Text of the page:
Simply put, ichthyology is the study of fish.
Some folks would not consider a trip to Washington, D.C., complete without
visiting the White House. For fish-loving folks, their Washington mecca is
the National Museum of Natural History at the Smithsonian Institution.
Here resides the largest fish collection in the world, with approximately
500,000 lots (a lot consists of all the specimens of a species from the same
time and place) and about 49 million specimens.
"I can only say that if you love fish, being outdoors, challenges -- physical,
intellectual and emotional -- [and] working in collaboration with other people,
this job gives you a reason to get up every morning of your life with a smile
on your face!" says Nadia Aubin-Horth. She studied Atlantic salmon mortality
Most ichthyologists are employed in academic institutions. "There are relatively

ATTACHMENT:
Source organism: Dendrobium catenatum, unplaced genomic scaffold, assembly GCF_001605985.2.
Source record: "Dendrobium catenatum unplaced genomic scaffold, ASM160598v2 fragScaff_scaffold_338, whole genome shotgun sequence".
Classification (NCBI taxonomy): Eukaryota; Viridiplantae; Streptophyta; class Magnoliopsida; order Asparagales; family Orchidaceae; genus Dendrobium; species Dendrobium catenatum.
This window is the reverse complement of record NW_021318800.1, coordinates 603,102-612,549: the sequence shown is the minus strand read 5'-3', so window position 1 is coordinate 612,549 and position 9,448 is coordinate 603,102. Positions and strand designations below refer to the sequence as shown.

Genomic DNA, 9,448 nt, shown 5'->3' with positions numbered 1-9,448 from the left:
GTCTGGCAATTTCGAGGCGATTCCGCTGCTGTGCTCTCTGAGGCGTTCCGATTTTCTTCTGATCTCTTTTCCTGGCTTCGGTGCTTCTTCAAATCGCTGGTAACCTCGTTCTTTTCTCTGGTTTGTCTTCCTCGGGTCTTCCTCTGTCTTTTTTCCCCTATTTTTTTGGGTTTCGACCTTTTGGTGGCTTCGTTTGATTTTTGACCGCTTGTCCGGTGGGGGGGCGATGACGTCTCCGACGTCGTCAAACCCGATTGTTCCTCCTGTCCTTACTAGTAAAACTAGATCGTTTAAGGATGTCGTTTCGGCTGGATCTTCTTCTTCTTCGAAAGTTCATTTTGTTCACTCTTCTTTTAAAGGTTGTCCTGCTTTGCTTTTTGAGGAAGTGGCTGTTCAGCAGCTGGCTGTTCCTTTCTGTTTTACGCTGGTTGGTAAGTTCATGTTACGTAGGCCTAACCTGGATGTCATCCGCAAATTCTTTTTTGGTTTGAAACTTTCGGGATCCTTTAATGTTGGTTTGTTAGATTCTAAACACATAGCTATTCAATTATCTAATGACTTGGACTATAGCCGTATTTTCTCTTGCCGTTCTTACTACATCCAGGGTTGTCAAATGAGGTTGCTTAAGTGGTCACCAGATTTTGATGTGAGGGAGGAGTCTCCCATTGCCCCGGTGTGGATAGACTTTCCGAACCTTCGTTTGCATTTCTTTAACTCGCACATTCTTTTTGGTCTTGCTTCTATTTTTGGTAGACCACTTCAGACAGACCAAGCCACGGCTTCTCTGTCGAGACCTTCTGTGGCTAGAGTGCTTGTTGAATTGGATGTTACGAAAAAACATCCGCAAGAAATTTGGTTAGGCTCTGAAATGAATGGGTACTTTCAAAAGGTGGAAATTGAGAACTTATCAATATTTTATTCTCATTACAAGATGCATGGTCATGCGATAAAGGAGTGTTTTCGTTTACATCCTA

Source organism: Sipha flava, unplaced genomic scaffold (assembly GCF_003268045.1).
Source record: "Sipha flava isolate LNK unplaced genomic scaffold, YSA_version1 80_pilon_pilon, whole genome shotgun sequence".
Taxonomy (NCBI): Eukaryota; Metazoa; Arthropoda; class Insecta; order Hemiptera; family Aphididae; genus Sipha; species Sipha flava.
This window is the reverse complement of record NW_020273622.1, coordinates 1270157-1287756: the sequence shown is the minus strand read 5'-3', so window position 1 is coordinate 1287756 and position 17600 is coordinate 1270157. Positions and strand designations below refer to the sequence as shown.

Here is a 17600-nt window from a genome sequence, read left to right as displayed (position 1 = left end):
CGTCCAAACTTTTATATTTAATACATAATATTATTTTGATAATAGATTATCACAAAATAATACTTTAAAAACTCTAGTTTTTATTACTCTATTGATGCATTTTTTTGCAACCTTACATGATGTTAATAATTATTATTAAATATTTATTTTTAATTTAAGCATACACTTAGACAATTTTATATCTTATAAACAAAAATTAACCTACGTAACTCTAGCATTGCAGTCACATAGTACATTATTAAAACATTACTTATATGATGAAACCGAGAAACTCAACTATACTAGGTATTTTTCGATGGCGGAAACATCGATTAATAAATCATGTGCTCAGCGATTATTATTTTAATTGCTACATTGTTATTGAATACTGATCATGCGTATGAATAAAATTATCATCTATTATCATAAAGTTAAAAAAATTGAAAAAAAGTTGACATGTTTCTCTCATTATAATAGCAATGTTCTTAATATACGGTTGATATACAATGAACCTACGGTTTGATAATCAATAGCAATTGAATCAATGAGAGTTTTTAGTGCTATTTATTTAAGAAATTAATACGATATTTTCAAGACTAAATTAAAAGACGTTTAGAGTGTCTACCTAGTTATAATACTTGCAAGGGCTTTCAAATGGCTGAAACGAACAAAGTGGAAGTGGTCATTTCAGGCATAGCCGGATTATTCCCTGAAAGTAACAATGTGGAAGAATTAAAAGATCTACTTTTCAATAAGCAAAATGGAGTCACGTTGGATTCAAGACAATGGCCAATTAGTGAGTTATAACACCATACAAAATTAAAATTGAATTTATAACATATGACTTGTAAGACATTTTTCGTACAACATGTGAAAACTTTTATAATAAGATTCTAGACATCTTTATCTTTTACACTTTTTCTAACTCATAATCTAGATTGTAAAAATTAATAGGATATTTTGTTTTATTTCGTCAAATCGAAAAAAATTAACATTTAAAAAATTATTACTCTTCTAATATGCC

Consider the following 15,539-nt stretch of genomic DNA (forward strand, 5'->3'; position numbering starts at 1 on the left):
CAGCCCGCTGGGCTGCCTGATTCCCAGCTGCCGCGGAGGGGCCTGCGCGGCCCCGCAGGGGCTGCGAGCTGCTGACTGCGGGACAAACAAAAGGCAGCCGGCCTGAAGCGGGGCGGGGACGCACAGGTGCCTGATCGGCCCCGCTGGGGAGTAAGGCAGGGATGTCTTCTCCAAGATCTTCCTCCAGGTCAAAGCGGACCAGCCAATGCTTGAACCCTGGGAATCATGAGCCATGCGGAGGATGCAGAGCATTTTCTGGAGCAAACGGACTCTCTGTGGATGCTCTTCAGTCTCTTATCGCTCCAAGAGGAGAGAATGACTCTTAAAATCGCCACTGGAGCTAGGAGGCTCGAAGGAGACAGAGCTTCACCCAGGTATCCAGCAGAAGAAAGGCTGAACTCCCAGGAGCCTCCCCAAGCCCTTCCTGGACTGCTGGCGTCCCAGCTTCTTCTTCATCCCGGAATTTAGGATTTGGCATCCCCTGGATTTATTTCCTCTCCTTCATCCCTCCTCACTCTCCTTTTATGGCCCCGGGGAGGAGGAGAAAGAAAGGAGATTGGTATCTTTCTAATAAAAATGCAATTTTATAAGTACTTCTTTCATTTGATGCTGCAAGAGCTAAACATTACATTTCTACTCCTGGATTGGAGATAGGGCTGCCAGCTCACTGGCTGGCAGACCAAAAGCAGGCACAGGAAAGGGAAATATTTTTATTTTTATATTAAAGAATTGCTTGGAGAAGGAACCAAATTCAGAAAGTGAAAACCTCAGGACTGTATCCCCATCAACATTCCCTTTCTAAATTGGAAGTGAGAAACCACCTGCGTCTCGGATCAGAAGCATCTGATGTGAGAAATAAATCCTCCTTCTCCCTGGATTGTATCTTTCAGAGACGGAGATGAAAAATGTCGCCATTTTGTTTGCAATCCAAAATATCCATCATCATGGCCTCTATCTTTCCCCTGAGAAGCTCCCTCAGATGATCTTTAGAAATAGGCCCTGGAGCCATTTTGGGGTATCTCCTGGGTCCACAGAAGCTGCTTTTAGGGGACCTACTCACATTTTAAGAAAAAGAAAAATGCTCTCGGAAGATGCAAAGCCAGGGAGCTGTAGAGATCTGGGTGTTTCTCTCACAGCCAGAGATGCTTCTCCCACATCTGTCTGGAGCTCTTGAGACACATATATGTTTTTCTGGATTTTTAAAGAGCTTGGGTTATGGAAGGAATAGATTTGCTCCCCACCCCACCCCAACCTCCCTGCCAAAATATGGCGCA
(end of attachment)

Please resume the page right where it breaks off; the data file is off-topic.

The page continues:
few scenarios for working ichthyologists -- natural history museums, a university
setting or a government agency are the common ones," says Steven Norris, an
ichthyologist at Miami University.
"There are some environmental consulting firms that might hire an ichthyologist
for a contracted project, but I can't think of any pure ichthyologists who
have done this."
When working in the field, ichthyologists may battle the elements as well
as fatigue, sometimes working 16 to 18 hours a day. This schedule is in marked
contrast to an academic position, where the hours may look more similar to
a traditional 40- to 45-hour workweek.
The academic setting may bother those scientists with a deep love for pure
research. They often feel frustrated by the time-intensive demands of teaching
and committee obligations.